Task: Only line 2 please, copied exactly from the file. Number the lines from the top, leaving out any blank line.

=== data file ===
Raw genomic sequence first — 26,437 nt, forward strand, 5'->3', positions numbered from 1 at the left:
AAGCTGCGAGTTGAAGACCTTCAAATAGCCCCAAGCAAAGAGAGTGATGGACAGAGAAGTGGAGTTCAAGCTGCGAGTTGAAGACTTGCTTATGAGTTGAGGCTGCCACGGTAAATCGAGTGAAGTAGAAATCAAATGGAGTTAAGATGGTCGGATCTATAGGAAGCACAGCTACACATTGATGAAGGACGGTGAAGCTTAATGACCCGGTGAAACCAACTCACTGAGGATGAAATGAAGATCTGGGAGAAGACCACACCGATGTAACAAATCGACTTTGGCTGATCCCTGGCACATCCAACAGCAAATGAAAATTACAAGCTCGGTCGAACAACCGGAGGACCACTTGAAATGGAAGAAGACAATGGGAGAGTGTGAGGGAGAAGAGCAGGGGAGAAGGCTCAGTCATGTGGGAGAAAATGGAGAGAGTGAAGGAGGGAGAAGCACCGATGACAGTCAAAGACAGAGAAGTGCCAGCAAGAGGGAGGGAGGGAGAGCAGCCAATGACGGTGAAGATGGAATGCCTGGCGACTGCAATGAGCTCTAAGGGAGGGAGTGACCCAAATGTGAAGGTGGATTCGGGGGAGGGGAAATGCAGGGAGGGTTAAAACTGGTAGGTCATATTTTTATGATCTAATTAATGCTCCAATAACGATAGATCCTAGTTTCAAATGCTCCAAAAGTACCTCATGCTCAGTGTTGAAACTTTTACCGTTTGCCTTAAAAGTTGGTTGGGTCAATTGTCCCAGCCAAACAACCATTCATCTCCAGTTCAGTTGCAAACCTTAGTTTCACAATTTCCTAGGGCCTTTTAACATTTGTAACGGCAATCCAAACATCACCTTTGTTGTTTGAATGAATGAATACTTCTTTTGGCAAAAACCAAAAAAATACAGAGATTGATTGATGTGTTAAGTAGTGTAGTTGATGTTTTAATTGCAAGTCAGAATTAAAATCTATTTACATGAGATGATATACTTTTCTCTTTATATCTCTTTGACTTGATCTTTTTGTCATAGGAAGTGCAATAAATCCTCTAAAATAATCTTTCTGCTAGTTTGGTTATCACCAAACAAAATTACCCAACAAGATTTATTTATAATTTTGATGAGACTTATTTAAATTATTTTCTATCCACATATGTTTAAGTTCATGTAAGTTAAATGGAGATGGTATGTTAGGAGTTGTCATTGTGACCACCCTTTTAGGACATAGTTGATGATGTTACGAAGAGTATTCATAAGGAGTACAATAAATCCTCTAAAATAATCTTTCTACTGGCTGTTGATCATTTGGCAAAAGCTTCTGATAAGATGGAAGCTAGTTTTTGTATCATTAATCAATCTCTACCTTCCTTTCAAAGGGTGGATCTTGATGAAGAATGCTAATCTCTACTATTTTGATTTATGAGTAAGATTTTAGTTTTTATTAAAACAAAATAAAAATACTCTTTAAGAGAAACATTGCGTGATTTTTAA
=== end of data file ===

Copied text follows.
AAGCTGCGAGTTGAAGACCTTCAAATAGCCCCAAGCAAAGAGAGTGATGGACAGAGAAGTGGAGTTCAAGCTGCGAGTTGAAGACTTGCTTATGAGTTGAGGCTGCCACGGTAAATCGAGTGAAGTAGAAATCAAATGGAGTTAAGATGGTCGGATCTATAGGAAGCACAGCTACACATTGATGAAGGACGGTGAAGCTTAATGACCCGGTGAAACCAACTCACTGAGGATGAAATGAAGATCTGGGAGAAGACCACACCGATGTAACAAATCGACTTTGGCTGATCCCTGGCACATCCAACAGCAAATGAAAATTACAAGCTCGGTCGAACAACCGGAGGACCACTTGAAATGGAAGAAGACAATGGGAGAGTGTGAGGGAGAAGAGCAGGGGAGAAGGCTCAGTCATGTGGGAGAAAATGGAGAGAGTGAAGGAGGGAGAAGCACCGATGACAGTCAAAGACAGAGAAGTGCCAGCAAGAGGGAGGGAGGGAGAGCAGCCAATGACGGTGAAGATGGAATGCCTGGCGACTGCAATGAGCTCTAAGGGAGGGAGTGACCCAAATGTGAAGGTGGATTCGGGGGAGGGGAAATGCAGGGAGGGTTAAAACTGGTAGGTCATATTTTTATGATCTAATTAATGCTCCAATAACGATAGATCCTAGTTTCAAATGCTCCAAAAGTACCTCATGCTCAGTGTTGAAACTTTTACCGTTTGCCTTAAAAGTTGGTTGGGTCAATTGTCCCAGCCAAACAACCATTCATCTCCAGTTCAGTTGCAAACCTTAGTTTCACAATTTCCTAGGGCCTTTTAACATTTGTAACGGCAATCCAAACATCACCTTTGTTGTTTGAATGAATGAATACTTCTTTTGGCAAAAACCAAAAAAATACAGAGATTGATTGATGTGTTAAGTAGTGTAGTTGATGTTTTAATTGCAAGTCAGAATTAAAATCTATTTACATGAGATGATATACTTTTCTCTTTATATCTCTTTGACTTGATCTTTTTGTCATAGGAAGTGCAATAAATCCTCTAAAATAATCTTTCTGCTAGTTTGGTTATCACCAAACAAAATTACCCAACAAGATTTATTTATAATTTTGATGAGACTTATTTAAATTATTTTCTATCCACATATGTTTAAGTTCATGTAAGTTAAATGGAGATGGTATGTTAGGAGTTGTCATTGTGACCACCCTTTTAGGACATAGTTGATGATGTTACGAAGAGTATTCATAAGGAGTACAATAAATCCTCTAAAATAATCTTTCTACTGGCTGTTGATCATTTGGCAAAAGCTTCTGATAAGATGGAAGCTAGTTTTTGTATCATTAATCAATCTCTACCTTCCTTTCAAAGGGTGGATCTTGATGAAGAATGCTAATCTCTACTATTTTGATTTATGAGTAAGATTTTAGTTTTTATTAAAACAAAATAAAAATACTCTTTAAGAGAAACATTGCGTGATTTTTAA